Growing up as a daughter of hispanic immigrants you tend to live vicariously through your grandparent’s and parent’s stories of their home land. For me those stories consisted mainly of Cuba in the 1950s before the Cuban revolution. My grandmother always raved about how beautiful the island of Cuba is. Always speaking of the breathtaking beaches in Varadero, and the hustle and bustle in the city of Havana.
Getting the opportunity to visit this quaint little island only 330 miles from my hometown was exciting and enthralling to me. The days leading up to the trip I began feeling all sorts of emotions reminiscing on days when I use to spend time with my abuela (that’s grandmother in Spanish), and how excited I was to get to experience the country she and my mother were from. I can honestly say I have never felt more at home anywhere else I have visited.
While my time there was short, I found a little piece of home in this island, and got to experience for myself Havana’s Cuban culture.
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Walking out of the Sierra Maestra Terminal we were greeted with the hustle and bustle of the Havana streets. I felt I had just walked onto a 1950’s movie scene watching pre-revolutionary Ford and Chevrolet convertibles zooming past us; it was nothing like I had ever seen in my life. Making our way to Plaza de San Francisco we were greeted by our tour guide Jorge who would take us on a group tour of Havana in our very own vintage 1950’s convertible. I cannot recommend a convertible car tour of Havana enough! I would highly suggest doing this as soon as you get to the island to have a better feel for the city and idea of the distances from each major area in the city. Our two hour tour took us around the streets of Havana passing by places such as José Martí Memorial, El Capital, The Havana Forest, and Hotel Nacional de Cuba. Driving down El Malecon was probably the highlight of my whole trip getting to see how the ocean and the city life collide while hearing our tour guide talk about his life in Havana and the Cuban culture was something I’ll never forget.
-El Capitolo: Cuba’s capitol is located in the heart of Havana, and is a great place to take photos and visit this historic monument. It’s been under restoration works for years, and is set to be officially done by November 2019.
-El Malecon: Is a seawall which stretches five miles along the coast in Havana. It’s a beautiful area to drive along, or visit to watch the sunset.
-Hotel Ambos Mundos: This beautiful pre-revolution hotels is a beautiful place to stop by and take photos. It is also famously know for where Ernest Hemingway finished his book “Death in the Afternoon” in the 1930s.
-Old Havana: Is the city-center and gives you a glimpse of Havana’s past and present. It’s a beautiful place to just wander around and immerse yourself into the Havana’s culture filled with vibrant people and atmosphere.
-Plaza Vieja: Laid out in 1559, Plaza Vieja is Havana’s most architecturally eclectic square.
-Hotel Nacional de Cuba: Probably one of my favorite locations in Havana! This hotel is most famously known for it’s eclectic collection of hotel guest that have stayed here since the 1930s when the hotel originally opened. They accommodated guest such as Walt Disney, Frank Sinatra, Ernest Hemingway, and they’re even infamous for hosting some of the mafias most elite. Pro tip: Be sure to visit the indoor bar where they showcase all the elite guest they have had, as well as the best mojito you’ve ever had! Ask for the Mafia Mojito you’ll thank me later!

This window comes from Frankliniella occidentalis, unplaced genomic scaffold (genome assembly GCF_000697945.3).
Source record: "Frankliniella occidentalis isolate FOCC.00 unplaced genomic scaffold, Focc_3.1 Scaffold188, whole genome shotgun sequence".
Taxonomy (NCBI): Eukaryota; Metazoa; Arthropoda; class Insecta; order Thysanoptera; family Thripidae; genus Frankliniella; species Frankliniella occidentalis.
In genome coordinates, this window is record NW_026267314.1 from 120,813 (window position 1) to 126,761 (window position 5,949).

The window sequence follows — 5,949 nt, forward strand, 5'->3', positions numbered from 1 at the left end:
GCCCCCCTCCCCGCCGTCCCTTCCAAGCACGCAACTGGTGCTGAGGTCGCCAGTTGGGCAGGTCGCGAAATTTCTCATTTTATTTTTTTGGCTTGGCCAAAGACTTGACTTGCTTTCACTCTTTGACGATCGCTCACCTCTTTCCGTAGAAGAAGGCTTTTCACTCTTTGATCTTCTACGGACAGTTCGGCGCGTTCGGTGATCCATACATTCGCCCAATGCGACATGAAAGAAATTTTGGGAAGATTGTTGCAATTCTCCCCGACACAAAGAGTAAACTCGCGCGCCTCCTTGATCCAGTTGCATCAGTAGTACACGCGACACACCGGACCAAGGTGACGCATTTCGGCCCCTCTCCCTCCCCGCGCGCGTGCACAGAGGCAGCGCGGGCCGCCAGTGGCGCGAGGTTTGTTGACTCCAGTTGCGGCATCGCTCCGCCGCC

-Santa Clara Battery: Located inside the Hotel Nacional property is the Santa Clara Battery with its two remaining costal guns. This where the Cuban Missile Crisis took place in 1962. During the crisis, Fidel Castro and Che Guevara set up their headquarters there to prepare the defense of Havana from aerial attack. There’s a small little museum here highly suggest to take it! The guided tour takes you through the underground tunnels of the Cueba Taganana (Taganana Cave). If you’re claustrophobic you might want to sit this one out.
-Almancenes De San Jose Market: Looking for a place to bargain for some top tier souvenirs? This is the place to go! I have to say I’ve been to so many artisan markets across the globe, and have never had such a good experience. The locals here are the friendliest I have ever came across selling beautiful handmade products. Make sure to leave a good hour or two to visit the locals love meeting tourist here!
-El Morror: Morro Castle is a fortress guarding the entrance to Havana bay you can easily spot it if you’re driving up and down El Malecon, but it is definitely more impressive when you go visit it up close.
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While researching prior to my trip on places to eat I have to admit I was a bit disappointed on the mixed reviews I had read on people’s experiences on the Cuban cuisine, growing up in Miami and with a Cuban grandmother there is nothing that excites me more than a home cooked Cuban meal, so to hear that people were disappointed with the places they visited to eat made me really dig in (no pun intended) to figure out where I could find the best Cuban meals in Havana.
As a result, I can assure you I found some mouthwatering winners with some awesome drink menus too!
-La Bodeguita Del Medio: If you're looking for an authentic Cuban meal look no further!
-El Flordita: These people are professionals at lemon and strawberry daquaris! Also for my croqueta lovers make sure to try their croquetas de bacalao.
-El Dandy: The coziest spot in all of Havana in the cutest little plaza! Ideal for a quick bite and a mojito or two.
-Cafe Habana: Looking to grab a quick breakfast before your day out in the town this is your go-to spot.
Other places with good reviews:
-El de Frenta
-Paladar Los Mercaderes
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